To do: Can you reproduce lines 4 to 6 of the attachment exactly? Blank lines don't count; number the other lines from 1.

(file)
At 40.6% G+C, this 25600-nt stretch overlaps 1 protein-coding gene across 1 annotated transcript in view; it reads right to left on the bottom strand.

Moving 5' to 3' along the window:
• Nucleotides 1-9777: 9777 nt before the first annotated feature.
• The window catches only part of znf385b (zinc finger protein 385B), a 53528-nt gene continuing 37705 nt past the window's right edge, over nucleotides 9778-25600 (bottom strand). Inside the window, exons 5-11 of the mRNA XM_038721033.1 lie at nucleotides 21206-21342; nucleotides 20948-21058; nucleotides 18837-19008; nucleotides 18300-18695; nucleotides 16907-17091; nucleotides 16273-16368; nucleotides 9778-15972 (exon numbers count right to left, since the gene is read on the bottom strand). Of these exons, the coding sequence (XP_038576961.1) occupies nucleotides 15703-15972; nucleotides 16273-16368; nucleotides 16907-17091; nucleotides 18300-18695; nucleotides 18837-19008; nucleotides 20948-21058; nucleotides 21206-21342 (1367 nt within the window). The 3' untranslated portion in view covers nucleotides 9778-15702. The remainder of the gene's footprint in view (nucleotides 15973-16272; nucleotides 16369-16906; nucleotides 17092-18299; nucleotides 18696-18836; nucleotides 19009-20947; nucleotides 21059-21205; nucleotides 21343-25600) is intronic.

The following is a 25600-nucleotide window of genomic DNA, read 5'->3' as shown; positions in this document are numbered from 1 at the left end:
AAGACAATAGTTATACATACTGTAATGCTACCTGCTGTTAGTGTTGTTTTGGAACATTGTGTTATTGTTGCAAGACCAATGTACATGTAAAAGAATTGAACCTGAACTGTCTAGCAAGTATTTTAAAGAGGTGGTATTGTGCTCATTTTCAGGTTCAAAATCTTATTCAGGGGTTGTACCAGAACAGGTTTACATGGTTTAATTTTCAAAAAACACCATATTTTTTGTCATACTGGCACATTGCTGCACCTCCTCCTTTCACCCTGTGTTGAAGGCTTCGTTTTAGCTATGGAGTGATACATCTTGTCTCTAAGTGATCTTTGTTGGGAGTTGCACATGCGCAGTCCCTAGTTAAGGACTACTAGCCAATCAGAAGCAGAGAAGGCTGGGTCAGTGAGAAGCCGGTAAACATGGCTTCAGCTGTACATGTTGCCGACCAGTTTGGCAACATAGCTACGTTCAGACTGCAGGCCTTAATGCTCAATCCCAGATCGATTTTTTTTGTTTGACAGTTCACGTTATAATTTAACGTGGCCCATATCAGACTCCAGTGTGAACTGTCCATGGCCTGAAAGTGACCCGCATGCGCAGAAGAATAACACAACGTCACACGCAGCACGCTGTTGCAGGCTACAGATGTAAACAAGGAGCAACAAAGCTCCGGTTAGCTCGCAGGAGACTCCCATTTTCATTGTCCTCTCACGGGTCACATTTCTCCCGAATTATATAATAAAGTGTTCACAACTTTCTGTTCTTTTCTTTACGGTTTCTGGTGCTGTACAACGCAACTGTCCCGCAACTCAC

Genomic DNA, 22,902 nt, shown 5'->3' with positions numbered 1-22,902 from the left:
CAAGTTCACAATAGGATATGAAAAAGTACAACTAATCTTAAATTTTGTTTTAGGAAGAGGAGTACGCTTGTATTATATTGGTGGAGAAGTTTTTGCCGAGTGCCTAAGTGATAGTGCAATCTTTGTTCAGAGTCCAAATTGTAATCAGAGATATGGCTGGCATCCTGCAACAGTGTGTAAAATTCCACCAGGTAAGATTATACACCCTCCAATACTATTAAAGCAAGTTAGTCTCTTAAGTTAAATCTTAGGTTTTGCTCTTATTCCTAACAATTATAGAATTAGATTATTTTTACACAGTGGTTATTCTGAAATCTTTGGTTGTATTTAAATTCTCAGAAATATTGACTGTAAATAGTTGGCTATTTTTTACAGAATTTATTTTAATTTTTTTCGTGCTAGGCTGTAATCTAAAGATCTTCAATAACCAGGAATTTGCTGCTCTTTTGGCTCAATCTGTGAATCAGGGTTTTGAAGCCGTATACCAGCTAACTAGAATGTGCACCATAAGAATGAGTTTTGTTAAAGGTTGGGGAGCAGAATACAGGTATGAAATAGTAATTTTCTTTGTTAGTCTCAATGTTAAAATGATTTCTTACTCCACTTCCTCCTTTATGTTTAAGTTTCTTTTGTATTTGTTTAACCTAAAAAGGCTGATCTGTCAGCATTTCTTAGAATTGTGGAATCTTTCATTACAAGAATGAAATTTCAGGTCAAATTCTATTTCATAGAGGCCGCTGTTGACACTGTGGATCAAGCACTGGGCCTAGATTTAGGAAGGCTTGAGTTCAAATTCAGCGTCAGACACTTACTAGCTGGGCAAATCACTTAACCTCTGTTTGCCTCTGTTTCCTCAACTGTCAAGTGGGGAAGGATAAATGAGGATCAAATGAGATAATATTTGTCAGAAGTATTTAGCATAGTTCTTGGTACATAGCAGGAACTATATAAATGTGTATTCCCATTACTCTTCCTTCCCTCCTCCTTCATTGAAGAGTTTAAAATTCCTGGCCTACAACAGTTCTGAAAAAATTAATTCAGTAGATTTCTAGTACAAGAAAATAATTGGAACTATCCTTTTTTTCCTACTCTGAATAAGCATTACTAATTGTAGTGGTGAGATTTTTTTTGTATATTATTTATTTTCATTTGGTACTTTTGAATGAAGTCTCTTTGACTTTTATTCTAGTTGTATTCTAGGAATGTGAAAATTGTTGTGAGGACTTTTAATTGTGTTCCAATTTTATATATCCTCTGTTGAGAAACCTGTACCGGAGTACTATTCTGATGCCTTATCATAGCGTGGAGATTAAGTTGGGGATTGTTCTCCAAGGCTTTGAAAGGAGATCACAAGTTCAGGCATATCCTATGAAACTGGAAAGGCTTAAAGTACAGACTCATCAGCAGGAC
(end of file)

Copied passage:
• The window catches only part of znf385b (zinc finger protein 385B), a 53528-nt gene continuing 37705 nt past the window's right edge, over nucleotides 9778-25600 (bottom strand). Inside the window, exons 5-11 of the mRNA XM_038721033.1 lie at nucleotides 21206-21342; nucleotides 20948-21058; nucleotides 18837-19008; nucleotides 18300-18695; nucleotides 16907-17091; nucleotides 16273-16368; nucleotides 9778-15972 (exon numbers count right to left, since the gene is read on the bottom strand). Of these exons, the coding sequence (XP_038576961.1) occupies nucleotides 15703-15972; nucleotides 16273-16368; nucleotides 16907-17091; nucleotides 18300-18695; nucleotides 18837-19008; nucleotides 20948-21058; nucleotides 21206-21342 (1367 nt within the window). The 3' untranslated portion in view covers nucleotides 9778-15702. The remainder of the gene's footprint in view (nucleotides 15973-16272; nucleotides 16369-16906; nucleotides 17092-18299; nucleotides 18696-18836; nucleotides 19009-20947; nucleotides 21059-21205; nucleotides 21343-25600) is intronic.

The following is a 25600-nucleotide window of genomic DNA, read 5'->3' as shown; positions in this document are numbered from 1 at the left end:
AAGACAATAGTTATACATACTGTAATGCTACCTGCTGTTAGTGTTGTTTTGGAACATTGTGTTATTGTTGCAAGACCAATGTACATGTAAAAGAATTGAACCTGAACTGTCTAGCAAGTATTTTAAAGAGGTGGTATTGTGCTCATTTTCAGGTTCAAAATCTTATTCAGGGGTTGTACCAGAACAGGTTTACATGGTTTAATTTTCAAAAAACACCATATTTTTTGTCATACTGGCACATTGCTGCACCTCCTCCTTTCACCCTGTGTTGAAGGCTTCGTTTTAGCTATGGAGTGATACATCTTGTCTCTAAGTGATCTTTGTTGGGAGTTGCACATGCGCAGTCCCTAGTTAAGGACTACTAGCCAATCAGAAGCAGAGAAGGCTGGGTCAGTGAGAAGCCGGTAAACATGGCTTCAGCTGTACATGTTGCCGACCAGTTTGGCAACATAGCTACGTTCAGACTGCAGGCCTTAATGCTCAATCCCAGATCGATTTTTTTTGTTTGACAGTTCACGTTATAATTTAACGTGGCCCATATCAGACTCCAGTGTGAACTGTCCATGGCCTGAAAGTGACCCGCATGCGCAGAAGAATAACACAACGTCACACGCAGCACGCTGTTGCAGGCTACAGATGTAAACAAGGAGCAACAAAGCTCCGGTTAGCTCGCAGGAGACTCCCATTTTCATTGTCCTCTCACGGGTCACATTTCTCCCGAATTATATAATAAAGTGTTCACAACTTTCTGTTCTTTTCTTTACGGTTTCTGGTGCTGTACAACGCAACTGTCCCGCAACTCAC